Image depicting Rebuilding In Burundi
Photo: WFP/Giulio d'Adamo

Rebuilding In Burundi

Burundi Has the Second Lowest GDP in the World

After more than a decade of social and political conflict, Burundi faces significant food security and nutrition challenges: extreme poverty, gender inequality, frequent natural disasters, political instability, and poor access to clean water, health care and education. These factors make Burundi the ninth worst food security crisis in the world.


Half the population is chronically food insecure


Malnutrition costs the country $102M every year


56 percent of children are too short for their age

Square photograph of Poverty Detailed photograph of Poverty
Photo: WFP/Rein Skullerud


Out of 188 countries, Burundi is one of the poorest in the world, ranking 185th in the 2018 human development index. 65 percent of the population lives in poverty. The majority of the country’s poor families live in rural areas, where living conditions are harsh and people rely heavily on small farms for food and informal employment for small amounts of money. Children from poor families are often taken out of school to help in the fields, which perpetuates the cycle of under-education, poverty and hunger. Today, one in three Burundians is in need of urgent humanitarian assistance.

Detailed photograph of Natural Disasters
Photo: WFP/Rein Skullerud

Natural Disasters

Unfortunately, recurring drought and a hilly landscape make Burundi especially vulnerable to natural disasters, particularly floods and mudslides. During the rainy season, hillsides turn into mudslides, creating large crevasses where running water carries soil away. This makes growing crops exceedingly difficult. In fact, the total amount of food Burundi produces in a year would only feed its population for 55 days.

Detailed photograph of Population Density
Photo: WFP/Laura Melo

Population Density

Despite being one of the smallest countries in Africa, Burundi is also one of the most densely populated, with roughly 600 people per square mile. Refugees from DRC contribute to competition and disputes over scarce natural resources. This increased demand for land forces the poorest and most vulnerable populations, mainly women, to live in the most degraded areas.

Helping Burundi Build Resilience

WFP has been present in Burundi since 1968, working to support the local government’s efforts to improve food and nutrition security.

Photo: WFP
Emergency Food

WFP delivers immediate emergency assistance to people living in the most food-insecure areas. In June 2019, this added up to more than 2,300 tons of food.

Photo: WFP/Rocío Franco
Climate Adaptation

WFP works closely with the Burundi government to build long-term and short-term strategies to help the country withstand and overcome future extreme weather.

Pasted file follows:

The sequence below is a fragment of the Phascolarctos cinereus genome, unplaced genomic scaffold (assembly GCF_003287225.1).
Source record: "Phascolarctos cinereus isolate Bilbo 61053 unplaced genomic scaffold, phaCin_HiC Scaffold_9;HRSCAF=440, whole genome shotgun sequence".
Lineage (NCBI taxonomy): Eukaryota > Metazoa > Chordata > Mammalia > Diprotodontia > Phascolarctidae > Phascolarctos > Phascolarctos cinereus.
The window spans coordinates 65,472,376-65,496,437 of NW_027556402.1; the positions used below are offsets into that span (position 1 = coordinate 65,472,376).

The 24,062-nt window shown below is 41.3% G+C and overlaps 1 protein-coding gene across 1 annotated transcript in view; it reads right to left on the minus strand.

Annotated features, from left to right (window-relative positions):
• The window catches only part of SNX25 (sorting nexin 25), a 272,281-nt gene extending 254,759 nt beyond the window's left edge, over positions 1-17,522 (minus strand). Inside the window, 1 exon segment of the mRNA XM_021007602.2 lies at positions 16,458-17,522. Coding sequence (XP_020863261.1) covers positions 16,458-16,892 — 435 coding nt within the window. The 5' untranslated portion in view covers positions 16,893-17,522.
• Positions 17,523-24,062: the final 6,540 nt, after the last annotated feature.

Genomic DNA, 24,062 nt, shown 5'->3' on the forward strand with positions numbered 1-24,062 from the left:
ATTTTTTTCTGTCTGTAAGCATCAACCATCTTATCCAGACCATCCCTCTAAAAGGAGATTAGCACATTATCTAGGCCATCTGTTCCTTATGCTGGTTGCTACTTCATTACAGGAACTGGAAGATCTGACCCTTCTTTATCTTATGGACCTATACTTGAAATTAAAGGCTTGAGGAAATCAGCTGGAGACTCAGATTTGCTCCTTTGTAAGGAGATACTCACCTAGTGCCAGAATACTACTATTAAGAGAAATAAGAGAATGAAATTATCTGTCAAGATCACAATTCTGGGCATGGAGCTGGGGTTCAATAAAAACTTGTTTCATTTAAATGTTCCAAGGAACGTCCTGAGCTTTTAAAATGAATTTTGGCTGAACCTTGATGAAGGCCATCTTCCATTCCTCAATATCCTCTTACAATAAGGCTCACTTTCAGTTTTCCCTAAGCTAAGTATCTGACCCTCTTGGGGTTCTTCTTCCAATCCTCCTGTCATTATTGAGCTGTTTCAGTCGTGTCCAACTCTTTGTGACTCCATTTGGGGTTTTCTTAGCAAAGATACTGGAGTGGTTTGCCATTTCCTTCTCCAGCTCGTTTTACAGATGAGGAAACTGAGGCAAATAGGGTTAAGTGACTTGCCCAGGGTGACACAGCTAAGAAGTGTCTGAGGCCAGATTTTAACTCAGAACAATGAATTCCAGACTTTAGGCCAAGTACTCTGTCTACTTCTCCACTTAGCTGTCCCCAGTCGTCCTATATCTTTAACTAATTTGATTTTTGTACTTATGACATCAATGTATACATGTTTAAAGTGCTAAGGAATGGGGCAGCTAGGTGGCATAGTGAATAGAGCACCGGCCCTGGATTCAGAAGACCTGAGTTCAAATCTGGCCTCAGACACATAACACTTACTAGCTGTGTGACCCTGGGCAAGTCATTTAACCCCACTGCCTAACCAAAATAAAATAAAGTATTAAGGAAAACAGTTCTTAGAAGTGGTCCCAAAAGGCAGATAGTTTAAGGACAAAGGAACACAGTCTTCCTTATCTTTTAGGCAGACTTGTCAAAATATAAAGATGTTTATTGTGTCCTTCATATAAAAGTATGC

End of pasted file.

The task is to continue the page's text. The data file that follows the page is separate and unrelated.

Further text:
Photo: WFP/Giulio d'Adamo
Food for Assets

WFP’s Food for Assets program provides much-needed food to Burundians in exchange for their work on community assets like roads, dams and irrigation systems.

Photo: WFP/Rein Skullerud
Family Farmers

WFP supports Burundi’s farmers, particularly women, to teach them new techniques, increase their productivity and create business opportunities.

Photo: WFP/Giulio d'Adamo
Early Nutrition

Approximately 12,000 malnourished children under the age of 5 and 8,200 pregnant and nursing women receive specialized nutritious food to provide them with vital nutrients.

Photo: WFP/Hugh Rutherford
School Meals

Only one third of Burundi’s children currently complete middle school. WFP’s school meals program reaches more than 600,000 children every day, keeping them in the classroom.

Photo: WFP/Hugh Rutherford
Empowering Women

Burundi ranks nearly last in the global Gender Inequality Index. WFP works within local customs to promote gender equality, particularly around marriage and health care.

Photo: WFP/Giulio d'Adamo
Building Resilience

WFP works to increase Burundi’s ability to cope with and recover from crises, including establishing village savings and loan associations and widening education on family planning.

Stories of Hunger & Hope

Photo: WFP/Laura Melo In Burundi, What Do Farmers and Food Waste Have in Common?

90 percent of Burundi's population is entirely dependent on agriculture, yet the country doesn't produce nearly enough food to feed everyone. Cutting food loss can help.

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10 Facts About Conflict & Hunger in Burundi

Here are 10 facts about Burundi and hunger to help you better understand the challenges and opportunities facing the nation.

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Photo: WFP/Djaounsede Madjiangar "I Thought You Needed a Lot of Money to Eat Well. I Was Wrong."

90% of the Burundian population depends on agriculture for their survival. Their daily diet —for both children and adults — consists mainly of cassava leaves and Irish potatoes.

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But there is so much more to be done. As of July 2019:
3.9M Burundians are in need of urgent humanitarian assistance
WFP needs $14.3M to continue its lifesaving operations for the next six months
Take action today